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Schizophr Res. 2019 Aug;210:197-202. doi: 10.1016/j.schres.2018.12.038. Epub 2018 Dec 28.

Emotion recognition latency, but not accuracy, relates to real life functioning in individuals at ultra-high risk for psychosis.

Author information

1
Mental Health Centre Copenhagen, Copenhagen University Hospital, DK-2900 Hellerup, Denmark; Centre for Clinical Intervention and Neuropsychiatric Schizophrenia Research, CINS, DK-2600 Glostrup, Denmark. Electronic address: louise.birkedal.glenthoej@regionh.dk.
2
Mental Health Centre Copenhagen, Copenhagen University Hospital, DK-2900 Hellerup, Denmark.
3
Centre for Clinical Intervention and Neuropsychiatric Schizophrenia Research, CINS, DK-2600 Glostrup, Denmark; Centre for Neuropsychiatric Schizophrenia Research (CNSR), Mental Health Centre Glostrup, Copenhagen University Hospital, DK-2600 Glostrup, Denmark.
4
Mental Health Centre Copenhagen, Copenhagen University Hospital, DK-2900 Hellerup, Denmark; Centre for Clinical Intervention and Neuropsychiatric Schizophrenia Research, CINS, DK-2600 Glostrup, Denmark.
5
Mental Health Centre Copenhagen, Copenhagen University Hospital, DK-2900 Hellerup, Denmark; Centre for Clinical Intervention and Neuropsychiatric Schizophrenia Research, CINS, DK-2600 Glostrup, Denmark; Centre for Neuropsychiatric Schizophrenia Research (CNSR), Mental Health Centre Glostrup, Copenhagen University Hospital, DK-2600 Glostrup, Denmark; Child and Adolescent Mental Health Centre, Mental Health Services, Capital Region of Denmark, University of Copenhagen, Denmark.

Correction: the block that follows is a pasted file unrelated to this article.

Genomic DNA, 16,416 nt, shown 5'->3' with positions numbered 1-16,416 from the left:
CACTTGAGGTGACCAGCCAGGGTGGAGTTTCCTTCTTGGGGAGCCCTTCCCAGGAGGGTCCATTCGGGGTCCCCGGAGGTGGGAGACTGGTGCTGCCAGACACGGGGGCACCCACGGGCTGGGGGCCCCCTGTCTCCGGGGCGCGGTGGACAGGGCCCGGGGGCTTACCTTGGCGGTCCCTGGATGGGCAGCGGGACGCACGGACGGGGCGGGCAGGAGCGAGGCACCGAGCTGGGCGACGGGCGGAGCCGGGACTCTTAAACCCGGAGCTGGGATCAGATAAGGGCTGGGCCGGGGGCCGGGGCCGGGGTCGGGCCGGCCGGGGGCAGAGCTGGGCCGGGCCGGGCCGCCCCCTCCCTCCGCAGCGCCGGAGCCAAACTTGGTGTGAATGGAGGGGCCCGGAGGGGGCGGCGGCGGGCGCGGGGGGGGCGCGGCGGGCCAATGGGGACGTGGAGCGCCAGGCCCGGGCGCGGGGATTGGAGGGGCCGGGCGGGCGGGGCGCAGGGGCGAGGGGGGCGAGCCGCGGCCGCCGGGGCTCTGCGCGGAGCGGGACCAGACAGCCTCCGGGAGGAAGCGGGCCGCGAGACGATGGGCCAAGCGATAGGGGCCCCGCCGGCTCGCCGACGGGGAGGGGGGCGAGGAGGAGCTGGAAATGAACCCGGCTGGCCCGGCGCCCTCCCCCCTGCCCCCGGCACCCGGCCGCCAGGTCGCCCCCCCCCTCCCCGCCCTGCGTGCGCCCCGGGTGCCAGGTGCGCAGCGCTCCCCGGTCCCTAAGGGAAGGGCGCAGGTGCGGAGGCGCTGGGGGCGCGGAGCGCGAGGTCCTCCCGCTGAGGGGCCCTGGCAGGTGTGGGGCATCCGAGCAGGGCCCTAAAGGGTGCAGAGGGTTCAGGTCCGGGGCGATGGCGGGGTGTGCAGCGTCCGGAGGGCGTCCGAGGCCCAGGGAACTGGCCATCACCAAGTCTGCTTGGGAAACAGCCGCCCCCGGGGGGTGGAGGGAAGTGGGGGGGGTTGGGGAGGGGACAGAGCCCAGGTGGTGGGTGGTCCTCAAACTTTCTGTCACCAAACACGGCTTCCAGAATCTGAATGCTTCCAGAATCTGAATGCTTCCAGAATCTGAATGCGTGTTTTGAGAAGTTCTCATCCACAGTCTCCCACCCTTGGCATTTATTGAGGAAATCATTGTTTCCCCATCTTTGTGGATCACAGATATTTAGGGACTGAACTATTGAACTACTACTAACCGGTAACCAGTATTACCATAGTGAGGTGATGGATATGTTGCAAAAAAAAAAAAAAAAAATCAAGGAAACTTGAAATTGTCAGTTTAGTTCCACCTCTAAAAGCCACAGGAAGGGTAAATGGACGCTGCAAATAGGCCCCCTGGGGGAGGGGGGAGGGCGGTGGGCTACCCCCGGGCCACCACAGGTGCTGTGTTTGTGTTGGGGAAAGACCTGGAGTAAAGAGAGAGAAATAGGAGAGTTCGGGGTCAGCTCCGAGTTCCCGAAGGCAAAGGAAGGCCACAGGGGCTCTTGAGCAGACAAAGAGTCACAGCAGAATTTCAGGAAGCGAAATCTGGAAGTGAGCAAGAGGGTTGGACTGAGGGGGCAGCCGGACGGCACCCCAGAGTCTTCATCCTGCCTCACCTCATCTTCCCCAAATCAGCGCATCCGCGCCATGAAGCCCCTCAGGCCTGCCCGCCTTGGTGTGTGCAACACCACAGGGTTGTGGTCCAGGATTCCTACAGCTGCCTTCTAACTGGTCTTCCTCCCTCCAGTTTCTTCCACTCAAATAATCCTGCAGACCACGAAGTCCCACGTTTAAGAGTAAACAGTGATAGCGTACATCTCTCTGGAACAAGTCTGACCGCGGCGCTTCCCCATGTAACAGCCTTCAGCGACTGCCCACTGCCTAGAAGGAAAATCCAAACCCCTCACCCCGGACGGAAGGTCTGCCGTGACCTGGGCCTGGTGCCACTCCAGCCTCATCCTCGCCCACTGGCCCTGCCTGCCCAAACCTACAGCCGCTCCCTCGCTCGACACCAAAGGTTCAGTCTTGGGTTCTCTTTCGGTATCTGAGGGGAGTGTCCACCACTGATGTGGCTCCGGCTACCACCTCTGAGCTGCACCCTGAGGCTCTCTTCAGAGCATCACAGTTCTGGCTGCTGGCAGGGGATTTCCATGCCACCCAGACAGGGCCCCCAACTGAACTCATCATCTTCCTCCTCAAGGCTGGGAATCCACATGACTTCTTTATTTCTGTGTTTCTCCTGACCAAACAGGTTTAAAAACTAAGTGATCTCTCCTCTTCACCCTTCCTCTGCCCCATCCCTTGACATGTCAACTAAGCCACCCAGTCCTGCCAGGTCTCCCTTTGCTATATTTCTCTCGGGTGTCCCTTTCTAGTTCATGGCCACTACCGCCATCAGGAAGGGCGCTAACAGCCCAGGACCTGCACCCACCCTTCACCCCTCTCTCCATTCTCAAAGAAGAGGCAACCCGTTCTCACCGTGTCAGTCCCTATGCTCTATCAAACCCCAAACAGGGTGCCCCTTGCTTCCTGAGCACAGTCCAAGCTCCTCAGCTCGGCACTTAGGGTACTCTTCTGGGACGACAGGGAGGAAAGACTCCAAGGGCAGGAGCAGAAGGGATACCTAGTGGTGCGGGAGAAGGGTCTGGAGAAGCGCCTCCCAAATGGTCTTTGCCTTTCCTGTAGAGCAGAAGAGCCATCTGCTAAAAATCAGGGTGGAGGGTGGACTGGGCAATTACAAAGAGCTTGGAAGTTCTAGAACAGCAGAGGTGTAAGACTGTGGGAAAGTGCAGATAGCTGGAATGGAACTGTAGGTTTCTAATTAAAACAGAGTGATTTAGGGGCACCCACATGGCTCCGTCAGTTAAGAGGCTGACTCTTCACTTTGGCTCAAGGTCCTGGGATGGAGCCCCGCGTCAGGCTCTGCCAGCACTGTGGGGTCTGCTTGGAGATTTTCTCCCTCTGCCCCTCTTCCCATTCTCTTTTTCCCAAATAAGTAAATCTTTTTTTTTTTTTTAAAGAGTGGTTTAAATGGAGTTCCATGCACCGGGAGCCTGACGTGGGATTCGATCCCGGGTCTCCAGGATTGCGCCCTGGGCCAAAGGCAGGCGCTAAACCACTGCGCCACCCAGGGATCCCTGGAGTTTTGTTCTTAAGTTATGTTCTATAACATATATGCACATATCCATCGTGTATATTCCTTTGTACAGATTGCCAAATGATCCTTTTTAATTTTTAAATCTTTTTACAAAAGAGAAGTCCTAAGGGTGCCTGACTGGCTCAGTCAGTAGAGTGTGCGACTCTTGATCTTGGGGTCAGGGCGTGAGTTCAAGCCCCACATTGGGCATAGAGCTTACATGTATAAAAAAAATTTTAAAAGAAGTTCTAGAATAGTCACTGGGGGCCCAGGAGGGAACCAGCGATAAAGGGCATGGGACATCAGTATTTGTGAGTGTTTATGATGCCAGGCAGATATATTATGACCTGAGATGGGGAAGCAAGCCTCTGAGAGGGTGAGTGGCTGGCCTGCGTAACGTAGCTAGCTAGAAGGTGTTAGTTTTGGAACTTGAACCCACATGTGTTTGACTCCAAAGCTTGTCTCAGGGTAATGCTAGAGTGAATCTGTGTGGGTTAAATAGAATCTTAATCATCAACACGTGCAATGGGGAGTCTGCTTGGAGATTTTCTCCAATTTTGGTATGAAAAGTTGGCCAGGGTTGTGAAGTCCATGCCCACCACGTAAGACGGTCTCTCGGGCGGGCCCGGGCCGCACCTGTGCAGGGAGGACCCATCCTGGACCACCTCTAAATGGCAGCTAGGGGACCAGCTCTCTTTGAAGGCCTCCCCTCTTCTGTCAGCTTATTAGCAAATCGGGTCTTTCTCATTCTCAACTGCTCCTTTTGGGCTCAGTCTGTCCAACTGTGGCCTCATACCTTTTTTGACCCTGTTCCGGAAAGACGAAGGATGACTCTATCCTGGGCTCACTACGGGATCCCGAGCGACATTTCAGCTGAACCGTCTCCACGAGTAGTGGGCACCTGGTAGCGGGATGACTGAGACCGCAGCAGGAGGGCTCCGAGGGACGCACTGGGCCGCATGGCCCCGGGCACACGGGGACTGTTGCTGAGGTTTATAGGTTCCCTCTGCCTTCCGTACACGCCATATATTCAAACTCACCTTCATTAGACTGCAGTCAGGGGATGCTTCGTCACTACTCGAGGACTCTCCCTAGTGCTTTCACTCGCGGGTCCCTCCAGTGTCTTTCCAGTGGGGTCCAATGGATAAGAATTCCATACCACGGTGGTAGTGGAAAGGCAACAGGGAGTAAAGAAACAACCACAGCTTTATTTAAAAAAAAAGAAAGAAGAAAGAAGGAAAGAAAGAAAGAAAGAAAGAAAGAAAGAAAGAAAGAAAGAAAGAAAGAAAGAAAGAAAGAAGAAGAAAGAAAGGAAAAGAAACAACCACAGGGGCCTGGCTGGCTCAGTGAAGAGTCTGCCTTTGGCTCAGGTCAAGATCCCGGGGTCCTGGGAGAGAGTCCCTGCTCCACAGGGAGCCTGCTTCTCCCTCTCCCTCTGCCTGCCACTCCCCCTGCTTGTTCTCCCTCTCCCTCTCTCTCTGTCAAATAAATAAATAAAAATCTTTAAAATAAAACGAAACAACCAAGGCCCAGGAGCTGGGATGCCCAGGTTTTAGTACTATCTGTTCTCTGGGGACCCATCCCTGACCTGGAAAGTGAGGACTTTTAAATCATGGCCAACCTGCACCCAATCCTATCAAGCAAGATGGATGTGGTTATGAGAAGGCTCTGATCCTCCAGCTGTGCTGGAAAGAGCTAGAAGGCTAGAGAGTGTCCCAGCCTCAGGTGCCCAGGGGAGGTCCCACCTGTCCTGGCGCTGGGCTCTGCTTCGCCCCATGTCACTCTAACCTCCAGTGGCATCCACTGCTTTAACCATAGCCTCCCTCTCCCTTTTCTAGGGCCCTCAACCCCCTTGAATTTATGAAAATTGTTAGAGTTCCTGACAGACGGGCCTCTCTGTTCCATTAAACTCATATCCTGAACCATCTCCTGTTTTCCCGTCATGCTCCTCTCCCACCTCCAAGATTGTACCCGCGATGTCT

Abstract

BACKGROUND:

Emotion recognition deficits are essential features of psychotic disorders and the ultra-high risk state of psychosis (UHR), that are known to relate to functional outcome. The potential associations between aspects of emotion recognition deficits and functioning are, however, understudied in UHR individuals.

METHOD:

Emotion recognition accuracy and latency were assessed in 132 UHR individuals and 60 healthy controls using the CANTAB emotion recognition task along with multiple measures of real life functioning. Multiple regression analyses assessed the potential relations between emotion recognition accuracy, latency, and measures of functioning.

RESULTS:

A consistent finding was that emotion recognition latency, but not accuracy, was associated with the four observer-rated measures of functioning (β in the range -1.57 to -16.20), which remained significant on one measure after controlling for neurocognitive processing speed. Neither emotion recognition accuracy, nor latency related to real life functioning in healthy controls.

DISCUSSION:

The results suggest that processing speed of social cognitive information is an important correlate to real-life functioning in UHR individuals which may be a relevant target in social cognitive remediation programs for patients at risk for psychosis.

KEYWORDS:

Clinical high risk psychosis; Emotion recognition; Real-life functioning; Social cognition; Ultra-high risk

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